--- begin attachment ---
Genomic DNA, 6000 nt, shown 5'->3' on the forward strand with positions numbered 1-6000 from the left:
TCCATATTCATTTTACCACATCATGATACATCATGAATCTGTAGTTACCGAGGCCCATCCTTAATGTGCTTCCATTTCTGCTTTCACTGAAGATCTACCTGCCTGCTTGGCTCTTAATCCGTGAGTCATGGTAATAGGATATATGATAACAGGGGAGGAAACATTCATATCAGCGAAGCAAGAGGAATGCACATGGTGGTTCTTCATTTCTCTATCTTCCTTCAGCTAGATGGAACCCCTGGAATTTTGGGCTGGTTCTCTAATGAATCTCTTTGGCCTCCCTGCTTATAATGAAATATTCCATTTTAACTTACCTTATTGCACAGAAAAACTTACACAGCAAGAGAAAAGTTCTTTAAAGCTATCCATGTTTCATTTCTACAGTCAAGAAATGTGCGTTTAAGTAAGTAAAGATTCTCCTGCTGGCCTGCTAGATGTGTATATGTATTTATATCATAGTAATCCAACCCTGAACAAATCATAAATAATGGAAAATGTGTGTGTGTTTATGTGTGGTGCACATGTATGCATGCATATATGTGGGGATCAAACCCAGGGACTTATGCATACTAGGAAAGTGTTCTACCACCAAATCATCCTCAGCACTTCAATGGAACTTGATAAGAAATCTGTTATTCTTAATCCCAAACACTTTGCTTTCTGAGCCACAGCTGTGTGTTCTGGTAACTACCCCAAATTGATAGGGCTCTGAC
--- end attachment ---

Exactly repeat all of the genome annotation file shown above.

Genomic DNA, 6000 nt, shown 5'->3' on the forward strand with positions numbered 1-6000 from the left:
TCCATATTCATTTTACCACATCATGATACATCATGAATCTGTAGTTACCGAGGCCCATCCTTAATGTGCTTCCATTTCTGCTTTCACTGAAGATCTACCTGCCTGCTTGGCTCTTAATCCGTGAGTCATGGTAATAGGATATATGATAACAGGGGAGGAAACATTCATATCAGCGAAGCAAGAGGAATGCACATGGTGGTTCTTCATTTCTCTATCTTCCTTCAGCTAGATGGAACCCCTGGAATTTTGGGCTGGTTCTCTAATGAATCTCTTTGGCCTCCCTGCTTATAATGAAATATTCCATTTTAACTTACCTTATTGCACAGAAAAACTTACACAGCAAGAGAAAAGTTCTTTAAAGCTATCCATGTTTCATTTCTACAGTCAAGAAATGTGCGTTTAAGTAAGTAAAGATTCTCCTGCTGGCCTGCTAGATGTGTATATGTATTTATATCATAGTAATCCAACCCTGAACAAATCATAAATAATGGAAAATGTGTGTGTGTTTATGTGTGGTGCACATGTATGCATGCATATATGTGGGGATCAAACCCAGGGACTTATGCATACTAGGAAAGTGTTCTACCACCAAATCATCCTCAGCACTTCAATGGAACTTGATAAGAAATCTGTTATTCTTAATCCCAAACACTTTGCTTTCTGAGCCACAGCTGTGTGTTCTGGTAACTACCCCAAATTGATAGGGCTCTGAC